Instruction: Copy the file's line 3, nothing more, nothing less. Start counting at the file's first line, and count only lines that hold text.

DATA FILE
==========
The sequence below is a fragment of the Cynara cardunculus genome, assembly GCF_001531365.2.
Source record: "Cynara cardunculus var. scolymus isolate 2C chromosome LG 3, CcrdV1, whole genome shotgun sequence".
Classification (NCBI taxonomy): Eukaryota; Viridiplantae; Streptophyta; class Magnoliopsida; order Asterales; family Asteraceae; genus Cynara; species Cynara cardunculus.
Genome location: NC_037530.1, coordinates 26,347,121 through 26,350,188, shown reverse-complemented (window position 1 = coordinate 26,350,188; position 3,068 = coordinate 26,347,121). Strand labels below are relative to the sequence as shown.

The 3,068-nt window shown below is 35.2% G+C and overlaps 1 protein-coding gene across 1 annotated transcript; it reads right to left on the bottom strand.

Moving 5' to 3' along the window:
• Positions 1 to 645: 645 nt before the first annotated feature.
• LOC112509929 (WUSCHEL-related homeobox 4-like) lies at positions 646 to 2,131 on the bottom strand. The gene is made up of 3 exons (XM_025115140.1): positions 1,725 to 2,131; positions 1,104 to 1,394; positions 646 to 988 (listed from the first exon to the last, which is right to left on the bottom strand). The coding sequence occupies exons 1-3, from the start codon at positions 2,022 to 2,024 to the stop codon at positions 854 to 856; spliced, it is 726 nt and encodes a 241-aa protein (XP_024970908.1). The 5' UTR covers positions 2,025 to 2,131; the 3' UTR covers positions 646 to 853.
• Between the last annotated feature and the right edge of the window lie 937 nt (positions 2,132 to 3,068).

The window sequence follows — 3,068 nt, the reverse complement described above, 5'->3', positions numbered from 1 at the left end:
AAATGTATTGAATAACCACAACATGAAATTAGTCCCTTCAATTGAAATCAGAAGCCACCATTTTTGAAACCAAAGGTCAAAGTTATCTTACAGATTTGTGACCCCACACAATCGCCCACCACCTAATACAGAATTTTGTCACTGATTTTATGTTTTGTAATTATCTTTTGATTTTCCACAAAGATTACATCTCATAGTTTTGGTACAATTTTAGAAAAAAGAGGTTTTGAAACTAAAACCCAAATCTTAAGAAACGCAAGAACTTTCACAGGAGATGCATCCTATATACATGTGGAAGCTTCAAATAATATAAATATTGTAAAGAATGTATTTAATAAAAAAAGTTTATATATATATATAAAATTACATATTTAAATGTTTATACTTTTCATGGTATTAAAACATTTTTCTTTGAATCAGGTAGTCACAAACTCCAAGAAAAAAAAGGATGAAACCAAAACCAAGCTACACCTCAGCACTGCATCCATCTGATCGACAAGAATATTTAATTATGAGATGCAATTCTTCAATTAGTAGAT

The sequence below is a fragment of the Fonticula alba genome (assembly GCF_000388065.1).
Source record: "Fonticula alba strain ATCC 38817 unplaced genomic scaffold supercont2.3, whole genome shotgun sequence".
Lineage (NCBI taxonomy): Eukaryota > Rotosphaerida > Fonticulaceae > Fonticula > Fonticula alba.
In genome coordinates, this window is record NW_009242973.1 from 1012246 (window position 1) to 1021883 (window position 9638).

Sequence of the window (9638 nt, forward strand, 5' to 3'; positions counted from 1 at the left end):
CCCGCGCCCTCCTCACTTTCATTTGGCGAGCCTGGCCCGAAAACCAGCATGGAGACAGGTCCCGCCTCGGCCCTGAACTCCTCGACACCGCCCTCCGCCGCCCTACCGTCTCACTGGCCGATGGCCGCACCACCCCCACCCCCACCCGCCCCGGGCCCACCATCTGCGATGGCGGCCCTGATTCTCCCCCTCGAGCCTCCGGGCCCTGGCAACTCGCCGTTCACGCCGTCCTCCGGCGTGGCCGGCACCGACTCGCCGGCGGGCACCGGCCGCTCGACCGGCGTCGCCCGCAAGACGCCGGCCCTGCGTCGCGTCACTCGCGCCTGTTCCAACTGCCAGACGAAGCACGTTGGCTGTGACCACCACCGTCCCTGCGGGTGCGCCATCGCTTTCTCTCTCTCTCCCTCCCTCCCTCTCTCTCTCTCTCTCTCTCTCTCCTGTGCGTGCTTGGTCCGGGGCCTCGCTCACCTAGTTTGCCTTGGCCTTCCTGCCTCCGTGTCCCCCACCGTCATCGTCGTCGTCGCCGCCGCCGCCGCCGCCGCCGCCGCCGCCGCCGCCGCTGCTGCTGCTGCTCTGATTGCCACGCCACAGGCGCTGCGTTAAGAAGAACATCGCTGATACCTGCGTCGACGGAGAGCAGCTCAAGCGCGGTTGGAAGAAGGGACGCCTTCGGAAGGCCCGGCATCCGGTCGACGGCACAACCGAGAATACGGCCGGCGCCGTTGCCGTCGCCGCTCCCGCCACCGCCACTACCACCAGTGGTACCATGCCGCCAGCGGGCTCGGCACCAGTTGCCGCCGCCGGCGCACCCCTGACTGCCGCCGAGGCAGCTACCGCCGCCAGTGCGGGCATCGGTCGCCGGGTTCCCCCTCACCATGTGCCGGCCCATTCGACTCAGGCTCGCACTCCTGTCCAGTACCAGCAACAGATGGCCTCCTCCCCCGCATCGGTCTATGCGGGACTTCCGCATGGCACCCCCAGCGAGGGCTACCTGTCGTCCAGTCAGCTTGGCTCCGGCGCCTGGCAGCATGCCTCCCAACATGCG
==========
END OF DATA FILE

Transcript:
Classification (NCBI taxonomy): Eukaryota; Viridiplantae; Streptophyta; class Magnoliopsida; order Asterales; family Asteraceae; genus Cynara; species Cynara cardunculus.